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503 Cumulative Incidences and Risk Factors for Intra and Extracranial Cerebral Arteriopathy in Sickle Cell Disease Children

Program: Oral and Poster Abstracts
Type: Oral
Session: 114. Hemoglobinopathies, Excluding Thalassemia—Clinical: Assessment and Prevention of End-Organ Injury in Sickle Cell Disease
Hematology Disease Topics & Pathways:
sickle cell disease, Diseases, Hemoglobinopathies
Monday, December 7, 2020: 7:15 AM

Francoise Bernaudin, MD1, Suzanne Verlhac, MD2*, Cécile Arnaud, MD1*, Annie Kamdem, MD1*, Isabelle Hau, MD3*, Fouad Madhi, MD3*, Ralph Epaud, MD, PHD3*, Camille Jung, MD4* and Corinne Pondarré, MD, PhD1*

1Referral Center for Sickle Cell Disease, Pediatrics, CHIC Hospital, University Paris XII, Créteil, France
2Medical Imagery Department, Reference Center for Sickle Cell Disease, CHIC and Debré Hospital, Creteil, France
3Pediatrics, CHIC Hospital, University Paris XII, Créteil, France
4Clinical Research, CHIC Hospital, University Paris XII, Creteil, France

In children with sickle cell disease (SCD), cerebral vasculopathy is responsible for overt strokes and silent cerebral infarcts (SCI). Transcranial Doppler (TCD) detects children at risk of strokes (intracranial time averaged mean of velocities (TAMV) ≥200cm/s). The extracranial portion of the internal carotid artery (eICA) can also be the site of stenosis or occlusion. eICA assessment requires cervical Doppler using a submandibular approach and cervical MRA (cMRA). We previously reported that eICA TAMV≥160cm/s are highly predictive of eICA stenosis and are a risk factor for SCI independently of acute and chronic anemia. However, the kinetics of eICA arteriopathy are unknown. The aim here was to evaluate and compare the cumulative incidence of intra/extracranial arteriopathy and associated risk factors in a longitudinal SCD cohort.

Children born between 01/1988 and 01/ 2018, followed at our center at least until 06/2012 and up to 09/2019, annually assessed by TCD imaging and at least once by cervical Doppler were included, resulting in 493 SCD children (238F-255M) with 398 SCA (385SS,10Sb0,3SDPunjab), and 95 SC/Sb+ children (65SC,30Sb+). Alpha-genes, b-globin haplotypes, G6PD activity, CD36 expression were recorded. The average of baseline biologic parameters recorded between 1 and 3 years of age, a minimum of 3 months away from transfusion, 1 month from a painful episode, and before any intensive therapy was calculated. The median (range) follow-up of the overall cohort was 10.6 years (1.1-22.9), providing 5335 patient-years of follow-up. Six deaths occurred (5 SCA-children at 2, 4, 7, 19 & 20 years and 1 in SB+ patient at 13 years). Three SS patients had an ischemic stroke at 1.5, 3 and 4.3 years.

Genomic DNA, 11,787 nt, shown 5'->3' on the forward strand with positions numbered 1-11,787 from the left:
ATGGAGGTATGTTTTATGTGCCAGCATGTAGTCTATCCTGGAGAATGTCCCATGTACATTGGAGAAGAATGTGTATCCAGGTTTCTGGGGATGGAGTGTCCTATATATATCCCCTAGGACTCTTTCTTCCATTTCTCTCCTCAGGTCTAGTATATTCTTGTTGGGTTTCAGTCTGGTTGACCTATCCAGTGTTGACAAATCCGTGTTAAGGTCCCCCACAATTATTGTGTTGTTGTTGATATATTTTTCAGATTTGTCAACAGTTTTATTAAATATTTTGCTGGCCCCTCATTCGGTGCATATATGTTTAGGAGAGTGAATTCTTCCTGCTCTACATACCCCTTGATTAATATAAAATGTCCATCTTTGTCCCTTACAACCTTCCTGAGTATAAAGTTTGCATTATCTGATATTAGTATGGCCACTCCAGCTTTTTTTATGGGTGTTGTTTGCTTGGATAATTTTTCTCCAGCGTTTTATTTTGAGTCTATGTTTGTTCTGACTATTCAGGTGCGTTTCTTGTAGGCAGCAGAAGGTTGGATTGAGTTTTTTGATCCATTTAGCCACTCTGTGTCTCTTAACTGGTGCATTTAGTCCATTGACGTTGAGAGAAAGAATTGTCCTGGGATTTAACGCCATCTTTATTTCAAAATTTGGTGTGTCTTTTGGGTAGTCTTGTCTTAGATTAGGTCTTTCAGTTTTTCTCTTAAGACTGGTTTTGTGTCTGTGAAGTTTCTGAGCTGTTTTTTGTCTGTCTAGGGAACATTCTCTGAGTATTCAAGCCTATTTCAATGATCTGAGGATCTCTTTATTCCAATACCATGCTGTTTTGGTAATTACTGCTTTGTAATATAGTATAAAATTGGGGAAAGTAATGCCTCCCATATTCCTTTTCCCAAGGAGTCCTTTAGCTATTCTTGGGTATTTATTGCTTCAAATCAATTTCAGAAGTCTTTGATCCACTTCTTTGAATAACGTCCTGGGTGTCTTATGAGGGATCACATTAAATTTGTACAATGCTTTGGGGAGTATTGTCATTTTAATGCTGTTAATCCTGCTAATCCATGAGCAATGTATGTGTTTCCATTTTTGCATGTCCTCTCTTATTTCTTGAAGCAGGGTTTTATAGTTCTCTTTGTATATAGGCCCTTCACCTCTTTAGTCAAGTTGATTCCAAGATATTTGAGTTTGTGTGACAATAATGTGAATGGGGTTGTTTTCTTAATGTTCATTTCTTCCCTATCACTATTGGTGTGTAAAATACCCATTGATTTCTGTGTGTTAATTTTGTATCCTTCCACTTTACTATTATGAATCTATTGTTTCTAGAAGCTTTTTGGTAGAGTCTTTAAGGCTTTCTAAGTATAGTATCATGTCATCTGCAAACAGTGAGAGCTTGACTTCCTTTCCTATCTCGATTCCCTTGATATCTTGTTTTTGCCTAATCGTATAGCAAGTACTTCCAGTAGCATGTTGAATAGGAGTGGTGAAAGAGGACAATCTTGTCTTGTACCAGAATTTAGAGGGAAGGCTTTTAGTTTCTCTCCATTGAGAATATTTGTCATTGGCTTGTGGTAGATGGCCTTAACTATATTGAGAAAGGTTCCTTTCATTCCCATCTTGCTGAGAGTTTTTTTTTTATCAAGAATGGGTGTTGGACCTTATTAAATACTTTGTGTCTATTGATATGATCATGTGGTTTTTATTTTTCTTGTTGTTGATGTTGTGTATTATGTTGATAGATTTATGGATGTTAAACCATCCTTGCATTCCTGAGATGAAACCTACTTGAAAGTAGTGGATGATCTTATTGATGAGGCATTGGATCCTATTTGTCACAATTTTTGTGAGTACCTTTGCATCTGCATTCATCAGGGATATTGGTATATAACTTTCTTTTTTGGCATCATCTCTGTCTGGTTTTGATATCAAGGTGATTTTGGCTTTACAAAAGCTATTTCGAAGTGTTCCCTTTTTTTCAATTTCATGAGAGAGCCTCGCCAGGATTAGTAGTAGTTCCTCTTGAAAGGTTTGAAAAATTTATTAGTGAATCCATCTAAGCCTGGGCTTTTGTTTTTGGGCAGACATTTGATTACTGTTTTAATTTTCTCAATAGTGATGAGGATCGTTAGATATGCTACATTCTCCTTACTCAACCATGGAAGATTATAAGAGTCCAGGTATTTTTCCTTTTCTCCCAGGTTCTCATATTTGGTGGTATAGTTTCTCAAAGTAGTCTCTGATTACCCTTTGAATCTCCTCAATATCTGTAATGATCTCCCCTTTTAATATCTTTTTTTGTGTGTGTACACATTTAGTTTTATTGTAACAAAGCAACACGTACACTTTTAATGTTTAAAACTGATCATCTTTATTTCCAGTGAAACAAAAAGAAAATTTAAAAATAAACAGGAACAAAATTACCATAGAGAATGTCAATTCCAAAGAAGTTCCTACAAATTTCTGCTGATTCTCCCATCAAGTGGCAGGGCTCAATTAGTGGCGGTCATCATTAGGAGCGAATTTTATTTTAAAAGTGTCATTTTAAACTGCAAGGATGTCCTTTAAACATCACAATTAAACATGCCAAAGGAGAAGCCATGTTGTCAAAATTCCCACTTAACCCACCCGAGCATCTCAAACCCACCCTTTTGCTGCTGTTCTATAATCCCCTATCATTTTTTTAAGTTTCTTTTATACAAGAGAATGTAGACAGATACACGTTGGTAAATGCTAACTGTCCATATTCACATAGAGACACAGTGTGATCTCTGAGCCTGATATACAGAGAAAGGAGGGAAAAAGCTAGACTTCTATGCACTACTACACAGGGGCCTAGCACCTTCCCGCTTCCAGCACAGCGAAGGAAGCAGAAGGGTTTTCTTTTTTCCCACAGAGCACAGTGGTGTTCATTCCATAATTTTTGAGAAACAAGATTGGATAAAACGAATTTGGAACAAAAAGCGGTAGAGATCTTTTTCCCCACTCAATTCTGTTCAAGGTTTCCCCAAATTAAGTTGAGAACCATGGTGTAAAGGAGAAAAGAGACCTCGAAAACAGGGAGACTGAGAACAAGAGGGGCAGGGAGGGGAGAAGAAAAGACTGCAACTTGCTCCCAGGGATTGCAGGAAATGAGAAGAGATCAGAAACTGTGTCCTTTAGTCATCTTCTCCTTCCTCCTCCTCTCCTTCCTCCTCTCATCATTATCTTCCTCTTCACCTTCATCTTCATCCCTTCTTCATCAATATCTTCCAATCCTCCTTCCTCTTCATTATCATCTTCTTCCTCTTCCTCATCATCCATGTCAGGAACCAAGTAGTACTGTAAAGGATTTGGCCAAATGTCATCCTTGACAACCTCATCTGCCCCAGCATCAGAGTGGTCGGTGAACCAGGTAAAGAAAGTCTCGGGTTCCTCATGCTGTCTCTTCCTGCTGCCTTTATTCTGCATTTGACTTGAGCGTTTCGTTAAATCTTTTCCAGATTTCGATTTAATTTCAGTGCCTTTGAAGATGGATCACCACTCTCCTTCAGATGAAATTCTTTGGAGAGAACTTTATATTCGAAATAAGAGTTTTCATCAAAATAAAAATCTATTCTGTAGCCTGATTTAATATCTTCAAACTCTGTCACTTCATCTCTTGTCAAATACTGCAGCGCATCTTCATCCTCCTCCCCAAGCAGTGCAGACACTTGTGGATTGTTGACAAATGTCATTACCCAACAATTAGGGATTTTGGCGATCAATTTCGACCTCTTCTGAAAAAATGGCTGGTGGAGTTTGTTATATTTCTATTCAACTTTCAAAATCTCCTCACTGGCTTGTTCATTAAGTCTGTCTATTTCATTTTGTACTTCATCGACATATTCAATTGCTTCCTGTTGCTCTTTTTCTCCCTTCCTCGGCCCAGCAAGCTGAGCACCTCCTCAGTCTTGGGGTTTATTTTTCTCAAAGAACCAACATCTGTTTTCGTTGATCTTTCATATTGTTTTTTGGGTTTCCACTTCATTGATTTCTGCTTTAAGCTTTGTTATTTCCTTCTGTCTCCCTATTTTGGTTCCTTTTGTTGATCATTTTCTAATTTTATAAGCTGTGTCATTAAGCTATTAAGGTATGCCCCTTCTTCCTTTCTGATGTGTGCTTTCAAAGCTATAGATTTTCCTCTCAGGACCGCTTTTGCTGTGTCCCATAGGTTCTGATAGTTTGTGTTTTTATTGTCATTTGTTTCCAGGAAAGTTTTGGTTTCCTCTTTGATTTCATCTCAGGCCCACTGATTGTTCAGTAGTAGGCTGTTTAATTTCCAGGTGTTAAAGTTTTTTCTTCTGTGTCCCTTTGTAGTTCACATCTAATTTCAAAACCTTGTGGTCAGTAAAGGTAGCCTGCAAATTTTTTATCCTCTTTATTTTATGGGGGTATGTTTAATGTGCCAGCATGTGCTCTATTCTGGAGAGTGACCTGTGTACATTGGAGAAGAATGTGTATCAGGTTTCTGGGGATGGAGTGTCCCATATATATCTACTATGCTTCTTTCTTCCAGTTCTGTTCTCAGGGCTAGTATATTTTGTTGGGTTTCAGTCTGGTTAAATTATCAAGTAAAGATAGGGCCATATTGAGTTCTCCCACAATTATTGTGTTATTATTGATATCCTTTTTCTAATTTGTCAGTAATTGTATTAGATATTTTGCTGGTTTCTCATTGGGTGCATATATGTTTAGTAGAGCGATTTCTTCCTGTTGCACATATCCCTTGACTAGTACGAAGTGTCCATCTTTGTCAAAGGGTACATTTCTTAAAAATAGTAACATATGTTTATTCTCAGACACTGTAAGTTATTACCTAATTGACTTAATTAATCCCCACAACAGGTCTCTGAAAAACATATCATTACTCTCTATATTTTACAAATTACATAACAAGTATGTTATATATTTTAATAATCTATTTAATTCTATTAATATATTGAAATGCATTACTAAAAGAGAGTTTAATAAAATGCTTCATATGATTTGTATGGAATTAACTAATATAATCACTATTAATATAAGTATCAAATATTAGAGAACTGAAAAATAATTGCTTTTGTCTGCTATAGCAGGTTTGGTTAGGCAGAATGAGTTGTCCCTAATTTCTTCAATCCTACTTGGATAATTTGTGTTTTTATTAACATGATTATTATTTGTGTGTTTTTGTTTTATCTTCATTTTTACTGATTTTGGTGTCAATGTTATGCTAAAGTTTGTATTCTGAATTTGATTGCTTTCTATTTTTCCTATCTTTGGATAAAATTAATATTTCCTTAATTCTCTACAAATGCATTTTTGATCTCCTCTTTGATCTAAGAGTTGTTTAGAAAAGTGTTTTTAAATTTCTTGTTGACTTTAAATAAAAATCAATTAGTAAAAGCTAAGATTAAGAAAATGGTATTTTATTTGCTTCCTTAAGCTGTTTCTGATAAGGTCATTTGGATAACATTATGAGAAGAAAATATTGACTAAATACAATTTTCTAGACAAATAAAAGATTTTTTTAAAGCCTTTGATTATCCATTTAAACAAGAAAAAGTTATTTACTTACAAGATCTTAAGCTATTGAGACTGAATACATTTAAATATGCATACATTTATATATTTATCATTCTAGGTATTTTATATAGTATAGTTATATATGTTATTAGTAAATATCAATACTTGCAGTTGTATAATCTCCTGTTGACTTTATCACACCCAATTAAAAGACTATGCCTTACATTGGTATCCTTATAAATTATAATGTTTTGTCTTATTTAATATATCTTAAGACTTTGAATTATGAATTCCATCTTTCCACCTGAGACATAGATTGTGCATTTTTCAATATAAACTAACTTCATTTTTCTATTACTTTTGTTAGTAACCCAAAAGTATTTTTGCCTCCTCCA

Kaplan-Meier estimates of cumulative incidence (95%CI) are shown (Figure). In SCA-children, abnormal eICA TAMV and/or eICA stenosis were sometimes associated with abnormal intracranial TAMV and/or stenosis, but isolated eICA TAMV≥200cm/s or 160-199cm/s were observed in 19 (4.8%) and 28/398 (7.0%) patients, respectively, and isolated eICA stenoses in 33/294 (11.2%).Thus, risk factors were only analyzed in patients with isolated intra- or extracranial arteriopathy. COX regression analyses are shown (Table).

For isolated intracranial TAMV≥200cm/s, multivariate analyses after introducing all significant genetic and biological risk factors retained the number of SEN b-haplotypes [HR=0.547 (95%CI:0.335-0.893); p=0.016], reticulocyte count>400x109/L [HR=1.961 (95%CI:1.119-3.436); p=0.019], and WBC count>20x109/L [HR=2.410 (95%CI:1.340-4.329); p=0.003] as independent risk factors.

Isolated eICA TAMV≥160 cm/s were only strongly associated with the presence of tortuosities [HR=8.6 (95%CI :4.3-17.2); p<0.001]. eICA tortuosities were present in 94/284 (33.1%) SCA vs 5/43 (11.6%) SC/Sb+ children (p=0.004), most often seen at the first cMRA but secondarily in 16 patients. Multivariate COX analysis retained genotype [HR/SCA vs SC/Sb+ = 3.6 (95%CI:1.4-9.4); p=0.010], low hemoglobin [HR=1.25 (95%CI:1.04-1.50); p=0.020], and high LDH [HR=1.002 (95%CI:1.001-1.002); p=0.001], as independent risk factors for eICA tortuosities.

As expected, the risk of intracranial stenosis was significantly associated with isolated intracranial TAMV≥200 cm/s [HR (95%CI)=4 .255 (2.146-8.475); p<0.001]. After adjustment with isolated intracranial TAMV≥200 cm/s, a-thalassemia, low hemoglobin, high WBC, MCV and LDH remained as significant, but not independent, risk factors for intracranial stenosis.

The risk for eICA stenosis was only highly associated with the presence of tortuosities [HR=10.9 (95%CI:4.7-25.0); p<0.001], or a history of eICA≥160cm/s [HR=15.4 (95%CI :7.5-31.2); p<0.001].

This study reports eICA arteriopathy kinetics using a longitudinal cohort of SCD children systematically assessed by Doppler and cMRA. While we confirm that only SCA and not SC/Sb+ children are at risk of intra/extracranial arteriopathy, we show for the first time that extracranial arteriopathy progressively develops as early as 2 years old in SCA-children and reaches a plateau around 10 years of age, as for intracranial arteriopathy. Furthermore, eICA tortuosities, which are the risk factor for eICA arteriopathy, are themselves significantly and independently associated with the SCA genotype and the severity of hemolytic anemia.

Disclosures: Bernaudin: BlueBirdBio: Consultancy; AddMedica: Honoraria, Other; GBT: Membership on an entity's Board of Directors or advisory committees. Verlhac: BlueBirdBio: Consultancy; AddMedica: Honoraria.

*signifies non-member of ASH